London, 13 Dec – Every month, the women’s rights branch of the National Council of Resistance of Iran (NCRI) compiles a wide-ranging report on the rights of women under the Iranian Government which often makes for depressing reading.
In November’s edition it was revealed that Iran’s overall ranking in terms of women’s equality- as categorised by the World Economic Forum’s Gender Gap report– has slipped to 140th out 144 countries, placing above of only Chad, Syria, Pakistan and Yemen.
The WEF’s report measures economic participation and political empowerment to find out how equal the sexes are. Iran’s score was 0.583, meaning that women’s rights in Iran are just over half that of a man’s.
Specifically, an official cited laws “which expand men’s participation and activity and have made employment and making income rights for men, and free services at home a duty for women”, as the reason for the gap, including men’s legal authority to prevent their wives from having a job.
Violence Against Women
In late November, the world commemorated the International Day for the Elimination of Violence against Women.
In Iran violence against women is common thanks to both the ‘morality’ police who will attack women for ‘crimes’ like improper hijab and being alone with unrelated men.
Parvaneh Salahshouri, head of the women’s faction in the mullahs’ parliament, admitted that this trauma has long-lasting psychological consequences.
There is also the problem of domestic violence, which Salahshouri called “pervasive” and Ali Hadizadegan, head of the Coroner’s Office of Mashhad, said caused a 3.2% rise in death rates for women in just one year.
Hadizadegan also admitted that government figures do not reflect reality.
Heads of household
There are now more women acting as the head of the house in Iran, but the reason is because of the devastating November earthquake which killed hundreds and left many homeless. The women heading these families have been widowed because Government corruption led to the collapse of their government building houses and Government inaction meant that the rescue mission was abandoned and much more died.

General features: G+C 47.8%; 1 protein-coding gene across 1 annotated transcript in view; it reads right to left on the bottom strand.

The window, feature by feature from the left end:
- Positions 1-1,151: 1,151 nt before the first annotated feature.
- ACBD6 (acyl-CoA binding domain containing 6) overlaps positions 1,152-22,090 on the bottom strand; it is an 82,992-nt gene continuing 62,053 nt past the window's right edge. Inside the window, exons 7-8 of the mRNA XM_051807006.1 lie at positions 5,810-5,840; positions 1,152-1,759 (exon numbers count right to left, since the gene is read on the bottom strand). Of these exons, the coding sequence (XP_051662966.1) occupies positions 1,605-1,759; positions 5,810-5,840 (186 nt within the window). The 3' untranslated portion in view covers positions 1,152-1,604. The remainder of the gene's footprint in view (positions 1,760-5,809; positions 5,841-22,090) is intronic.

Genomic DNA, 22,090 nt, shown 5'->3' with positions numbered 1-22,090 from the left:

Women’s Participation in Sport
There were numerous reports about the abysmal treatment of Iranian women in sport, from a lack of financial support that only affected female teams to a lack of places to practice and a denial of job security for female coaches.
Even if female teams can manage to make it to international tournaments, the Government insists they play in hijab (threating football players with a yellow card for improper hijab, bans media coverage of women’s matches and denies medical care to injured female players.
It’s no wonder that many talented female athletes are abandoning Iran.
The NCRI Women’s Committee wrote: “The above facts which are a handful from a ton, show the numerous obstacles created by Iran’s ruling Government to exclude women from the sports arena. They also help one realize that Iran’s women are not only talented but really hard working and motivated to show their competence at every opportunity despite lack of any form of government support.”
While the Government is cracking down on women’s rights, women are embracing the Resistance. The NCRI Women’s Committee registered at least 77 protests in November where women were actively and prominently present.
The only real way to provide women’s rights to Iran is to join with the Resistance, overthrow the Government, and implement president-elect of the NCRI Maryam Rajavi’s 10-point plan for a Free Iran, which includes gender equality.